Indicators of a serious problem
What do symptoms mean? Can you self diagnose your knee problem? How can you decide if you need to see a doctor for your knee pain? Here is some helpful information.
If you hear grinding in your knee as you flex and extend the leg, you may think you have a knee problem, but in some cases that grinding sound may be normal, especially if there is not associated pain or discomfort. Noises, when accompanied by pain, should always be taken seriously.
You should have a knee specialist check them out to be sure you are not doing further damage to the knee joint. A loud "pop" for example that comes from an abrupt physical movement, during basketball or tennis, can signal a torn anterior cruciate ligament. There may also be a feeling of instability or nausea. A torn ACL is very serious and needs the attention of a knee specialist promptly.
Some serious problems are not even painful at first. Generally speaking, the immediate onset of pain is a sign that something serious is wrong and you need to see a knee expert. But also be aware that sometimes serious problems can develop that DO NOT produce excruciating pain.
*Note:The more of these symptoms you exhibit and the more intense they are, the worse the problem could be.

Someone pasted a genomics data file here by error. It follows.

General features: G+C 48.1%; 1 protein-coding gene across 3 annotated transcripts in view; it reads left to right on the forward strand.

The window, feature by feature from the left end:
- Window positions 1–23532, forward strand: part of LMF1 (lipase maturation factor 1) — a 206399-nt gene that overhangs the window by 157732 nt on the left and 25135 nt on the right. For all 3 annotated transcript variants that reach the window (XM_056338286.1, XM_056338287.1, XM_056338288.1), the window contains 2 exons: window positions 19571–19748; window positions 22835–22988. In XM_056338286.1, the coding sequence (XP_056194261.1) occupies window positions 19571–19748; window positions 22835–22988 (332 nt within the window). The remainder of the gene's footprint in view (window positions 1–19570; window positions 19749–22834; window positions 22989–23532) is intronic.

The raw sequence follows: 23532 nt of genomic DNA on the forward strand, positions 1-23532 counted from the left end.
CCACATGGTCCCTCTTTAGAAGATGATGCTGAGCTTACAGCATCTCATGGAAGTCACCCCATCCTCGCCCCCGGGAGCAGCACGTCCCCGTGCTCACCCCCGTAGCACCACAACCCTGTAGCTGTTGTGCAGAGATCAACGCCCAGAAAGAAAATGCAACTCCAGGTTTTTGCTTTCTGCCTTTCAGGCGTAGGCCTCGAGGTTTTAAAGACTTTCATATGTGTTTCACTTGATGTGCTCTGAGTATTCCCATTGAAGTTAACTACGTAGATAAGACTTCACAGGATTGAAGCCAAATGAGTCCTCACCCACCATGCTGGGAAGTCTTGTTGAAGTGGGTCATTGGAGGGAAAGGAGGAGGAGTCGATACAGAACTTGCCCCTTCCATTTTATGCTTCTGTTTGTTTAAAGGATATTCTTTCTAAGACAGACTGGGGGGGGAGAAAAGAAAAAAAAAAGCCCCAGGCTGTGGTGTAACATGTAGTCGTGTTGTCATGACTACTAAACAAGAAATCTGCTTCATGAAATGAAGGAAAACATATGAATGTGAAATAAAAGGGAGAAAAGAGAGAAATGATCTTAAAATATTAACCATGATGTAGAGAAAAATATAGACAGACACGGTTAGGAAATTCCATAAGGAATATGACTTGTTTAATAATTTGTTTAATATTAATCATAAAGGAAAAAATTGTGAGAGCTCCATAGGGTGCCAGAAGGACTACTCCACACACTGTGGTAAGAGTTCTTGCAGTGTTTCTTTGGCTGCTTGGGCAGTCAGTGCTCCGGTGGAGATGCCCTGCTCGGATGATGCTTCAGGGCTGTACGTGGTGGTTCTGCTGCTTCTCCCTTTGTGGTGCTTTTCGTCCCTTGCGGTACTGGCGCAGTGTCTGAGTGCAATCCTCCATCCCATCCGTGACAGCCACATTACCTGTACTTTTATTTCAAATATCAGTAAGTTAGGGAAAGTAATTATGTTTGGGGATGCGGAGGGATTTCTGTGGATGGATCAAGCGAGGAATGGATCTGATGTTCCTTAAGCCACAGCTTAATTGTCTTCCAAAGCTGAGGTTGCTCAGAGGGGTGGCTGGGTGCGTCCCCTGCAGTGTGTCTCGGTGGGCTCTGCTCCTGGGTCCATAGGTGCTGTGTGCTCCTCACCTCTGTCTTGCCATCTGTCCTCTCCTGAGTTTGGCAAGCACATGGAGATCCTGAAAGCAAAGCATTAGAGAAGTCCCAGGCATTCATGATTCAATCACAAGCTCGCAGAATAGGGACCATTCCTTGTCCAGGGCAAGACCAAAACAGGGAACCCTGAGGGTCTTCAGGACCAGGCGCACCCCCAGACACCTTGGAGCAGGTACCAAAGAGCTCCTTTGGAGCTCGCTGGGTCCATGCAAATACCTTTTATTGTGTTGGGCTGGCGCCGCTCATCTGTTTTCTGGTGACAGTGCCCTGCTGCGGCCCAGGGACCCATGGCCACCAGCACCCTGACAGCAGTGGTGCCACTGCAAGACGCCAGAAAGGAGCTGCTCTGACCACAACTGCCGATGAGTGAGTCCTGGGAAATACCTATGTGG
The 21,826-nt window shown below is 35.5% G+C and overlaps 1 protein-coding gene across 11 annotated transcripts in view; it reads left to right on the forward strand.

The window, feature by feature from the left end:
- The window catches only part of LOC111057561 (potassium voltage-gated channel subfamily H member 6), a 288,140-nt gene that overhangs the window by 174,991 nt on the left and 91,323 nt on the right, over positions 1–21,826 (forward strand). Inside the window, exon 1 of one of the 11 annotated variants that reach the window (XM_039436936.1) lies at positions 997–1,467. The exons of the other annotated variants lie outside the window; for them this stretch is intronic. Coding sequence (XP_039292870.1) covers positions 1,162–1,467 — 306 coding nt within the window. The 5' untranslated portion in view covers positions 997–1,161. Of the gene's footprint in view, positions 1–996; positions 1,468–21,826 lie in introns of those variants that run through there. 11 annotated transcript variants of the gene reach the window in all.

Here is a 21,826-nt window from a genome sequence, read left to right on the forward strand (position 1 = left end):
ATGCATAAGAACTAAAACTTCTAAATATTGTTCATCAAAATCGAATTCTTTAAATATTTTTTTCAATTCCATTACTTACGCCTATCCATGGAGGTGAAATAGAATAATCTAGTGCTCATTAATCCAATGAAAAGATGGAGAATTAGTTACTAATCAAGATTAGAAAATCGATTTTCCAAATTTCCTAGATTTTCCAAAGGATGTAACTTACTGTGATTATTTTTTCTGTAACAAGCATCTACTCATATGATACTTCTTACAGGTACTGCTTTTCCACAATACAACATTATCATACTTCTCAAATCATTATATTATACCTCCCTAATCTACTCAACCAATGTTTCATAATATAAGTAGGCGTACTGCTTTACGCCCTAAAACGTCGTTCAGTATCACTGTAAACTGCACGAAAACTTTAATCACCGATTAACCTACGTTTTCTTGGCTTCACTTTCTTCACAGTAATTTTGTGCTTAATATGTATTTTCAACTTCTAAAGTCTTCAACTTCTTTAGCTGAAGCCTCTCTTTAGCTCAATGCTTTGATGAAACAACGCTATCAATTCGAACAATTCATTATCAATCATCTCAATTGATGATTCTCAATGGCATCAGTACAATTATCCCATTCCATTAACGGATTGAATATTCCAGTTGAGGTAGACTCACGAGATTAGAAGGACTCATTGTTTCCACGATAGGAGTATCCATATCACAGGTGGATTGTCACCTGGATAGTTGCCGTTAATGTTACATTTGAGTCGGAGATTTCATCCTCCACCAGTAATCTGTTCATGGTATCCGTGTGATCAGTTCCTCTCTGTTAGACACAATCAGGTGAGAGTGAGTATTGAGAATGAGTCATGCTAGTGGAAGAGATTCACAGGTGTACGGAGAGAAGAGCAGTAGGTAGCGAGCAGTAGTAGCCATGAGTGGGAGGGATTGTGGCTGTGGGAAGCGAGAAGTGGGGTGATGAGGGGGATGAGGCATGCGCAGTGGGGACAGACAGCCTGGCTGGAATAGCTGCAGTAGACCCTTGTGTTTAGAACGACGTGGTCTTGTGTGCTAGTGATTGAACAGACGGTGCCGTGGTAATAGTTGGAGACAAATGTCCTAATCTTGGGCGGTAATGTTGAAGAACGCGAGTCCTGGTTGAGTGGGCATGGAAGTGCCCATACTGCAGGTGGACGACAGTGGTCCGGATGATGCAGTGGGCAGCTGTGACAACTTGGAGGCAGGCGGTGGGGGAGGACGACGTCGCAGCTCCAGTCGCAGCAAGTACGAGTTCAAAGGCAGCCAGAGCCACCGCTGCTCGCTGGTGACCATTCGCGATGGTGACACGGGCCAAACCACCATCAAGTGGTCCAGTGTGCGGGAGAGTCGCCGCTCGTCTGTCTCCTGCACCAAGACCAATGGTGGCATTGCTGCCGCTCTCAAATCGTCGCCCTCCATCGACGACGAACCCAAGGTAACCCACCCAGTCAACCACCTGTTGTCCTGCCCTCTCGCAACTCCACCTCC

When a patient visits a knee specialist to help diagnose a knee problem, there are three parts to the examination; the medical history, the physical examination, and diagnostic imaging.
During the medical history, the knee surgeon will try to find out if you have developed your problem through heredity, through lifestyle habits or through a sudden sports injury. This will give the physician the best idea of how to find out exactly what is wrong, and then suggest proper treatment of the injury. You should indicate to your doctor if you have been using steroids since they can cause joint inflammation. Lyme Disease from the deer tick and rheumatoid arthritis can also trigger joint inflammation, for instance.
Following the medical history, your doctor will give a physical examination to see if he can hear or feel what is wrong. This portion of the exam is somewhat like a carpenter trying to find out why a hinge on a door is squeaking or is not properly aligned by opening and closing the door a few times to listen to what is going on. This will show the doctor which tests he or she should perform to find out the cause of your pain.
Next, the physician may have an MRI or x-ray image taken of your knee. An x-ray often times does not provide the clarity needed to see precisely what is wrong. In these instances, an MRI or CT-Scan is used. X-rays, for example, only show bones. MRI and CT-scans show soft tissues.